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Comparing genetic diversity and population structure of common beans grown in Kyrgyzstan using microsatellites

Sergey Hegay, Mulatu Geleta, Tomas Bryngelsson, Larisa Gustavsson, Helena Persson Hovmalm, Rodomiro Ortiz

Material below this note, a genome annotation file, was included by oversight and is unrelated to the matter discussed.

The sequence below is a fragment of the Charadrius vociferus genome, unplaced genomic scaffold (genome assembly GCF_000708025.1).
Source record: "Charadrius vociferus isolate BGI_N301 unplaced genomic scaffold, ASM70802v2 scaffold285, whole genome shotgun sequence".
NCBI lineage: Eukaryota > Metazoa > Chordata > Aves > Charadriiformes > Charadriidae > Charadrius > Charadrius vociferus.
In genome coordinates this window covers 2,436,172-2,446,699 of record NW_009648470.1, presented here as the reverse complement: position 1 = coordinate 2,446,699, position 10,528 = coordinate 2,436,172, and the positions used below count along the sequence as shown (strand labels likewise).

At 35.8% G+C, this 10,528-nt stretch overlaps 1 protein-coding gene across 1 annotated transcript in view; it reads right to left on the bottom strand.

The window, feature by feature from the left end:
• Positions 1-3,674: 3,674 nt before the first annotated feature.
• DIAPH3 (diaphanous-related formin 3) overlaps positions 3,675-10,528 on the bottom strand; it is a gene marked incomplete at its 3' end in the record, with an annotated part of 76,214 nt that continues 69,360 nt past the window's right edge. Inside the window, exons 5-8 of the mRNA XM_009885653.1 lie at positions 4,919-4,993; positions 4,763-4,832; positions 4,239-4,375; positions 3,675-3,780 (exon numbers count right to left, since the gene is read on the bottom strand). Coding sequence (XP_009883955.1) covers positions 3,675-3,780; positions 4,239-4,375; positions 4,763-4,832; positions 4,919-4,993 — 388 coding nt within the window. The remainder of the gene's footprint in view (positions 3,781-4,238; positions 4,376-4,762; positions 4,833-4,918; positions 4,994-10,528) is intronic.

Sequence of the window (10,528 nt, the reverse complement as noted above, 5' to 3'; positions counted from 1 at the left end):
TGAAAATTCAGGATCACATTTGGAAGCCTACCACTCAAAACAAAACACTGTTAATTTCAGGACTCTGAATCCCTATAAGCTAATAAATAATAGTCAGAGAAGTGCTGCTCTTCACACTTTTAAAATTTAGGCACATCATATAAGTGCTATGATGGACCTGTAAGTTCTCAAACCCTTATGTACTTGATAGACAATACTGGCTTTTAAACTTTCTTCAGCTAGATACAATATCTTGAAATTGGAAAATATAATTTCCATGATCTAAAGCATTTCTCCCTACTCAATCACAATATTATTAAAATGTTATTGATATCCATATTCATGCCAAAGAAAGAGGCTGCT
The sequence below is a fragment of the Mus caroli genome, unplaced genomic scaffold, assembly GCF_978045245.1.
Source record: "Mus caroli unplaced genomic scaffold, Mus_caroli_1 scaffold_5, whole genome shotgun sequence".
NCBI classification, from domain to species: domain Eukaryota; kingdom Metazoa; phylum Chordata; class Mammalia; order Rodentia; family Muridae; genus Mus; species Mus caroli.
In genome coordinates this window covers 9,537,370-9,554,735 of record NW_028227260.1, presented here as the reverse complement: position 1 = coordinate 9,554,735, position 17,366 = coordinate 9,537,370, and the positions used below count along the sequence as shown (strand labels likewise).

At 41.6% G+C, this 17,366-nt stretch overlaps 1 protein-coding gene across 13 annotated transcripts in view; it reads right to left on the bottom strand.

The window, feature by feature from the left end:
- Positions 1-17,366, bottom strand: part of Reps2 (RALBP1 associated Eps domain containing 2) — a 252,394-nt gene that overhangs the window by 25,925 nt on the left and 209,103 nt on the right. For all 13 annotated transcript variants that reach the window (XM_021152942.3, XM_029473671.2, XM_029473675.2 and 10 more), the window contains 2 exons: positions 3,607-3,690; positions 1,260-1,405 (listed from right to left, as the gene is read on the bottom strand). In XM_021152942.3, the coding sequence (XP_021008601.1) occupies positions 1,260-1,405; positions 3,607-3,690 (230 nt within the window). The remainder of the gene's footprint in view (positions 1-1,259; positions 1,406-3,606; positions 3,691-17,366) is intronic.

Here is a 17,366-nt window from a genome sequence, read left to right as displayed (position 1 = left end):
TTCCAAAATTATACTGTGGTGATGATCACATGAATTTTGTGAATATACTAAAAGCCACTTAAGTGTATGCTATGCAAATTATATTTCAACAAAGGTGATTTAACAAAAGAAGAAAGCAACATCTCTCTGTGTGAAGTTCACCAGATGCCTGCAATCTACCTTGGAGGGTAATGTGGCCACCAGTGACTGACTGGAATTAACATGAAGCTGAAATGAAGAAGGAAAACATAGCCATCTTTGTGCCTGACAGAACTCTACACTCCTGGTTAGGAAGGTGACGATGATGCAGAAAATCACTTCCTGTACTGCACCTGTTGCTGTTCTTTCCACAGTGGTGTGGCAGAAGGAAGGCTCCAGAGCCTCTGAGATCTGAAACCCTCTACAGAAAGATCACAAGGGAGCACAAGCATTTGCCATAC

Common bean (Phaseolus vulgaris L.) is an important export crop in Kyrgyzstan. The aim of this study was to assess the extent of genetic diversity, determine the population structure, and relate to the main gene pools grown in Kyrgyzstan. Twenty-eight common bean accessions (including five Kyrgyz cultivars, and main references from the Mesoamerica and South America) were evaluated with microsatellites. Nine polymorphic microsatellites were used to estimate genetic diversity and heterozygosity. The number of alleles per microsatellite locus ranged from 2 to 4 and there were a total of 24 alleles. The observed heterozygosity of each accession over all loci ranged from 0 to 1.11 (with an average of 0.05), while the expected average heterozygosity was 0.08, which could reflect the self-pollinating breeding behavior of common beans. The analysis of molecular variance further revealed that 94.71% of the total variation was accounted by differences among accessions (Fst =0.947; p<0.001). Cluster analysis grouped accessions in two gene pools: 16 belong to the Andean and 12 to the Mesoamerican gene pool. The microsatellites separated accessions in Mesoamerican gene pool from Durango and Jalisco races, which were grouped together.  We also observed that the most divergent accessions were the Kyrgyz cultivars, which may be related to the Mesoamerican races. Andean accessions were less diverse than Mesoamerican accessions in this study. This research confirms the ability of microsatellites to differentiate common bean accessions, even using a small sample size, and to be able to assign modern cultivars to their gene pools or races.

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